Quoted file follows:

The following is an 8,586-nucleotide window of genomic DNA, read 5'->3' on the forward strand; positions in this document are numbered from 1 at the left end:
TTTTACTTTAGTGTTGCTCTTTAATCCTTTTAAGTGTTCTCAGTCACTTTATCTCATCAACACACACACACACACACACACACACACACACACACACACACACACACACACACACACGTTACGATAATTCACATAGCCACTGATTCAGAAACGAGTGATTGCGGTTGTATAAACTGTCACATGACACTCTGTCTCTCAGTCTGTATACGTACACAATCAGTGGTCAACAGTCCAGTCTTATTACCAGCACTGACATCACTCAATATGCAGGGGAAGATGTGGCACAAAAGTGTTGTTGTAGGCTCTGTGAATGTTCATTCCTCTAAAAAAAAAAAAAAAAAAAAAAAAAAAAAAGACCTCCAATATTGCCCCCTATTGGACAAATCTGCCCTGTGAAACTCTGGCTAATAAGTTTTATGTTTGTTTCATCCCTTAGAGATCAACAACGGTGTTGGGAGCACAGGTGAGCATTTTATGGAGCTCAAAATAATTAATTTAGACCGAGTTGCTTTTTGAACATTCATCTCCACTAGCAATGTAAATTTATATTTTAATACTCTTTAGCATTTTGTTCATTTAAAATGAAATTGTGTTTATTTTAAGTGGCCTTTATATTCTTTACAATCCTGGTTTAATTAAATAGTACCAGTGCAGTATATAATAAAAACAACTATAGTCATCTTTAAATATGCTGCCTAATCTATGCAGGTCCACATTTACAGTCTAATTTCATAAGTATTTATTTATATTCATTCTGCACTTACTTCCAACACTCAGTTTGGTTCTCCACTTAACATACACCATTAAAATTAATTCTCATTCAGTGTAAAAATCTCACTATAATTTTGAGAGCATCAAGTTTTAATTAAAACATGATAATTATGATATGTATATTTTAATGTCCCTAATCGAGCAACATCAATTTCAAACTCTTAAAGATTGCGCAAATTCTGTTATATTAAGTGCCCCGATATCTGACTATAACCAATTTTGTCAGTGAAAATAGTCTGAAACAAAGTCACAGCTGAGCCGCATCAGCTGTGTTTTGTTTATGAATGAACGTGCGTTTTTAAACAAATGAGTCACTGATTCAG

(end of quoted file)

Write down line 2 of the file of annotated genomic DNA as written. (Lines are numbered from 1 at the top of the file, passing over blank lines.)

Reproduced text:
TTTTACTTTAGTGTTGCTCTTTAATCCTTTTAAGTGTTCTCAGTCACTTTATCTCATCAACACACACACACACACACACACACACACACACACACACACACACACACACACACACACGTTACGATAATTCACATAGCCACTGATTCAGAAACGAGTGATTGCGGTTGTATAAACTGTCACATGACACTCTGTCTCTCAGTCTGTATACGTACACAATCAGTGGTCAACAGTCCAGTCTTATTACCAGCACTGACATCACTCAATATGCAGGGGAAGATGTGGCACAAAAGTGTTGTTGTAGGCTCTGTGAATGTTCATTCCTCTAAAAAAAAAAAAAAAAAAAAAAAAAAAAAAGACCTCCAATATTGCCCCCTATTGGACAAATCTGCCCTGTGAAACTCTGGCTAATAAGTTTTATGTTTGTTTCATCCCTTAGAGATCAACAACGGTGTTGGGAGCACAGGTGAGCATTTTATGGAGCTCAAAATAATTAATTTAGACCGAGTTGCTTTTTGAACATTCATCTCCACTAGCAATGTAAATTTATATTTTAATACTCTTTAGCATTTTGTTCATTTAAAATGAAATTGTGTTTATTTTAAGTGGCCTTTATATTCTTTACAATCCTGGTTTAATTAAATAGTACCAGTGCAGTATATAATAAAAACAACTATAGTCATCTTTAAATATGCTGCCTAATCTATGCAGGTCCACATTTACAGTCTAATTTCATAAGTATTTATTTATATTCATTCTGCACTTACTTCCAACACTCAGTTTGGTTCTCCACTTAACATACACCATTAAAATTAATTCTCATTCAGTGTAAAAATCTCACTATAATTTTGAGAGCATCAAGTTTTAATTAAAACATGATAATTATGATATGTATATTTTAATGTCCCTAATCGAGCAACATCAATTTCAAACTCTTAAAGATTGCGCAAATTCTGTTATATTAAGTGCCCCGATATCTGACTATAACCAATTTTGTCAGTGAAAATAGTCTGAAACAAAGTCACAGCTGAGCCGCATCAGCTGTGTTTTGTTTATGAATGAACGTGCGTTTTTAAACAAATGAGTCACTGATTCAG